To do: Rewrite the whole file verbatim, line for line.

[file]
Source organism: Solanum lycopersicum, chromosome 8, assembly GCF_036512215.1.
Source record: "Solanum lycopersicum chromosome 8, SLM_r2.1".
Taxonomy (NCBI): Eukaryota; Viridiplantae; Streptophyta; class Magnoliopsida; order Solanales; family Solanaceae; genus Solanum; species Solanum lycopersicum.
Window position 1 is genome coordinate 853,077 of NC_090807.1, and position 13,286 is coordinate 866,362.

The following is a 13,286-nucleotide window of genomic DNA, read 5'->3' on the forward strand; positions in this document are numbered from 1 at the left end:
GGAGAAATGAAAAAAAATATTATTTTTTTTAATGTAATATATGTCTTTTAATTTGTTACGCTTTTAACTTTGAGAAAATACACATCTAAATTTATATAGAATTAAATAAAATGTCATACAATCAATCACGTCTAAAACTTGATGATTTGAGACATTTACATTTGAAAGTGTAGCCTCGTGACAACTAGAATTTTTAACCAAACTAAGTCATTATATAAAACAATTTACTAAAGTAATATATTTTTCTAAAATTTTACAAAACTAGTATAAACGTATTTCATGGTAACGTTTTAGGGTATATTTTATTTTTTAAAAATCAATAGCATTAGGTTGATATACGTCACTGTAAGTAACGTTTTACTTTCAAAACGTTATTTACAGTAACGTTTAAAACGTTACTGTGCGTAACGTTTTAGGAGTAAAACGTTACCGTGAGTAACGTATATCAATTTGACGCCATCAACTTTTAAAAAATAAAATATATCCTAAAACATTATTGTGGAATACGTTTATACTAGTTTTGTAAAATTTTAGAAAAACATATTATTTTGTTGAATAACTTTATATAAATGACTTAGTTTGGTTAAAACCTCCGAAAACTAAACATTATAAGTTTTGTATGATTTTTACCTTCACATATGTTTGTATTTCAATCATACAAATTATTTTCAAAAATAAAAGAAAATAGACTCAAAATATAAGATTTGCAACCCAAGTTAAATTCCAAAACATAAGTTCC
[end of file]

Source organism: Solanum lycopersicum, chromosome 8, assembly GCF_036512215.1.
Source record: "Solanum lycopersicum chromosome 8, SLM_r2.1".
Taxonomy (NCBI): Eukaryota; Viridiplantae; Streptophyta; class Magnoliopsida; order Solanales; family Solanaceae; genus Solanum; species Solanum lycopersicum.
Window position 1 is genome coordinate 853,077 of NC_090807.1, and position 13,286 is coordinate 866,362.

The following is a 13,286-nucleotide window of genomic DNA, read 5'->3' on the forward strand; positions in this document are numbered from 1 at the left end:
GGAGAAATGAAAAAAAATATTATTTTTTTTAATGTAATATATGTCTTTTAATTTGTTACGCTTTTAACTTTGAGAAAATACACATCTAAATTTATATAGAATTAAATAAAATGTCATACAATCAATCACGTCTAAAACTTGATGATTTGAGACATTTACATTTGAAAGTGTAGCCTCGTGACAACTAGAATTTTTAACCAAACTAAGTCATTATATAAAACAATTTACTAAAGTAATATATTTTTCTAAAATTTTACAAAACTAGTATAAACGTATTTCATGGTAACGTTTTAGGGTATATTTTATTTTTTAAAAATCAATAGCATTAGGTTGATATACGTCACTGTAAGTAACGTTTTACTTTCAAAACGTTATTTACAGTAACGTTTAAAACGTTACTGTGCGTAACGTTTTAGGAGTAAAACGTTACCGTGAGTAACGTATATCAATTTGACGCCATCAACTTTTAAAAAATAAAATATATCCTAAAACATTATTGTGGAATACGTTTATACTAGTTTTGTAAAATTTTAGAAAAACATATTATTTTGTTGAATAACTTTATATAAATGACTTAGTTTGGTTAAAACCTCCGAAAACTAAACATTATAAGTTTTGTATGATTTTTACCTTCACATATGTTTGTATTTCAATCATACAAATTATTTTCAAAAATAAAAGAAAATAGACTCAAAATATAAGATTTGCAACCCAAGTTAAATTCCAAAACATAAGTTCC